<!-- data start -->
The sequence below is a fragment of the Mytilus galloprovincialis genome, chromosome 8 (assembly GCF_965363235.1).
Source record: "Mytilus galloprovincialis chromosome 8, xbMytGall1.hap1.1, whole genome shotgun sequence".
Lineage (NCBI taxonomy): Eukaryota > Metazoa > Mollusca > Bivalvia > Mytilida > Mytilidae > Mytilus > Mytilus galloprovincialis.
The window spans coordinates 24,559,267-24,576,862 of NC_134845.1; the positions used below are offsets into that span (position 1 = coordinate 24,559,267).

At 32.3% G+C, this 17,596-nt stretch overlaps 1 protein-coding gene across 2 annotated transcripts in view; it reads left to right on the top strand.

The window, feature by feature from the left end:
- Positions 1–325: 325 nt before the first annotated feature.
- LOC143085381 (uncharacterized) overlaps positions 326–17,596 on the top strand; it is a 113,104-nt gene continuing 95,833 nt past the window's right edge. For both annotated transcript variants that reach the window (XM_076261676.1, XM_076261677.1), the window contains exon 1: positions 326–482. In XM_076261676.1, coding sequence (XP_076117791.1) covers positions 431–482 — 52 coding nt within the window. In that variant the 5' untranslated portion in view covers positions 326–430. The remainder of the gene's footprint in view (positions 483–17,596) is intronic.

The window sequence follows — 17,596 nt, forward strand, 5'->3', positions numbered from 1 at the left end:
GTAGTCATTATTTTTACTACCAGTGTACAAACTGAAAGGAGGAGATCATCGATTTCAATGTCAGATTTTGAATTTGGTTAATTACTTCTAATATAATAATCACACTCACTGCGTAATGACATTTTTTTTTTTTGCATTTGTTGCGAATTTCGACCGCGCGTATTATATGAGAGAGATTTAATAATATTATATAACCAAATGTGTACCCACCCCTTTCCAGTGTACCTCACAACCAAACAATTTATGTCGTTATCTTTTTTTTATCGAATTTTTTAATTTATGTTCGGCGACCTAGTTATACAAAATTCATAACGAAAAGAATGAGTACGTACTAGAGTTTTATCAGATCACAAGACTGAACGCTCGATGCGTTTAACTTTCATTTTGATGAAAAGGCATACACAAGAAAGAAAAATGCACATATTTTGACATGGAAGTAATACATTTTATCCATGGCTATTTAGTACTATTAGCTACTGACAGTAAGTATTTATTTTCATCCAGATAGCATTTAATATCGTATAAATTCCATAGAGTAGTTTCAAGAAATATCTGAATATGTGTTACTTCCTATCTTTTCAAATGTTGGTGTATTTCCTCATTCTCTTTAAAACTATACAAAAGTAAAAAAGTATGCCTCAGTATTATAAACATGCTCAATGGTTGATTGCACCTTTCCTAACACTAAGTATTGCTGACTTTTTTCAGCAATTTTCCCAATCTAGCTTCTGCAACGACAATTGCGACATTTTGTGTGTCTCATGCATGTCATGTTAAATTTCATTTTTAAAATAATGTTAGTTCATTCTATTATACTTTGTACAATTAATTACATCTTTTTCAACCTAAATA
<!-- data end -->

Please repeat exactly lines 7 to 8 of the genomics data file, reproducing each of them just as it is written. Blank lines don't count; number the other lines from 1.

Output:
- Positions 1–325: 325 nt before the first annotated feature.
- LOC143085381 (uncharacterized) overlaps positions 326–17,596 on the top strand; it is a 113,104-nt gene continuing 95,833 nt past the window's right edge. For both annotated transcript variants that reach the window (XM_076261676.1, XM_076261677.1), the window contains exon 1: positions 326–482. In XM_076261676.1, coding sequence (XP_076117791.1) covers positions 431–482 — 52 coding nt within the window. In that variant the 5' untranslated portion in view covers positions 326–430. The remainder of the gene's footprint in view (positions 483–17,596) is intronic.